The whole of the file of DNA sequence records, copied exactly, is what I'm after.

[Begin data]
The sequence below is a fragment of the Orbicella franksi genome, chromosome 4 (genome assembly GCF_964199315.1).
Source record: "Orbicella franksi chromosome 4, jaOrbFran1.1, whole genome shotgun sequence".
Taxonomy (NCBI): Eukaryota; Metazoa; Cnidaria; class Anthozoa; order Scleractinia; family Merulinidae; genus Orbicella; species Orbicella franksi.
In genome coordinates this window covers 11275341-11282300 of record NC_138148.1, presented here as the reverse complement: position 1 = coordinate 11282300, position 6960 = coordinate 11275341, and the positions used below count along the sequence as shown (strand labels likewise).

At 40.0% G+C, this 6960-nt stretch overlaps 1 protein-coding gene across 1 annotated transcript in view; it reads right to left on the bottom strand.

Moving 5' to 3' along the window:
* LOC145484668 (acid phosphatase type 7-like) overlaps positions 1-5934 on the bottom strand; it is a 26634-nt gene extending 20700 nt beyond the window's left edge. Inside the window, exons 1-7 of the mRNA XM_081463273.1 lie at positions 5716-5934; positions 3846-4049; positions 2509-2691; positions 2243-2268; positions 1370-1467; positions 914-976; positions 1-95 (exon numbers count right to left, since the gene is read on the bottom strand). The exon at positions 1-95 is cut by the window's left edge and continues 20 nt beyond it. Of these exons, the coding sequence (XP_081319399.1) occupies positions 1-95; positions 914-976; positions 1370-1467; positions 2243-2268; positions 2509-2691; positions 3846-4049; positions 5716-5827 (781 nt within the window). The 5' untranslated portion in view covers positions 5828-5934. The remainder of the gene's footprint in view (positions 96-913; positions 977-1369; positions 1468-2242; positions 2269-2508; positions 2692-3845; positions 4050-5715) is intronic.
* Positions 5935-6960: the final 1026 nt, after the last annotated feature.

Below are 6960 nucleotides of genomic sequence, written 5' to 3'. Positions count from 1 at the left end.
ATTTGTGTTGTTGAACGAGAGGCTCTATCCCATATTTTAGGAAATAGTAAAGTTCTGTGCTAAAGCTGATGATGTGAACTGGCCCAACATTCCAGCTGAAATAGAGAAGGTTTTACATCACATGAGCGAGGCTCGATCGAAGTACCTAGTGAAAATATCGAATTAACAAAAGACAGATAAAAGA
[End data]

The sequence below is a fragment of the Orbicella franksi genome, chromosome 4 (genome assembly GCF_964199315.1).
Source record: "Orbicella franksi chromosome 4, jaOrbFran1.1, whole genome shotgun sequence".
Taxonomy (NCBI): Eukaryota; Metazoa; Cnidaria; class Anthozoa; order Scleractinia; family Merulinidae; genus Orbicella; species Orbicella franksi.
In genome coordinates this window covers 11275341-11282300 of record NC_138148.1, presented here as the reverse complement: position 1 = coordinate 11282300, position 6960 = coordinate 11275341, and the positions used below count along the sequence as shown (strand labels likewise).

At 40.0% G+C, this 6960-nt stretch overlaps 1 protein-coding gene across 1 annotated transcript in view; it reads right to left on the bottom strand.

Moving 5' to 3' along the window:
* LOC145484668 (acid phosphatase type 7-like) overlaps positions 1-5934 on the bottom strand; it is a 26634-nt gene extending 20700 nt beyond the window's left edge. Inside the window, exons 1-7 of the mRNA XM_081463273.1 lie at positions 5716-5934; positions 3846-4049; positions 2509-2691; positions 2243-2268; positions 1370-1467; positions 914-976; positions 1-95 (exon numbers count right to left, since the gene is read on the bottom strand). The exon at positions 1-95 is cut by the window's left edge and continues 20 nt beyond it. Of these exons, the coding sequence (XP_081319399.1) occupies positions 1-95; positions 914-976; positions 1370-1467; positions 2243-2268; positions 2509-2691; positions 3846-4049; positions 5716-5827 (781 nt within the window). The 5' untranslated portion in view covers positions 5828-5934. The remainder of the gene's footprint in view (positions 96-913; positions 977-1369; positions 1468-2242; positions 2269-2508; positions 2692-3845; positions 4050-5715) is intronic.
* Positions 5935-6960: the final 1026 nt, after the last annotated feature.

Below are 6960 nucleotides of genomic sequence, written 5' to 3'. Positions count from 1 at the left end.
ATTTGTGTTGTTGAACGAGAGGCTCTATCCCATATTTTAGGAAATAGTAAAGTTCTGTGCTAAAGCTGATGATGTGAACTGGCCCAACATTCCAGCTGAAATAGAGAAGGTTTTACATCACATGAGCGAGGCTCGATCGAAGTACCTAGTGAAAATATCGAATTAACAAAAGACAGATAAAAGA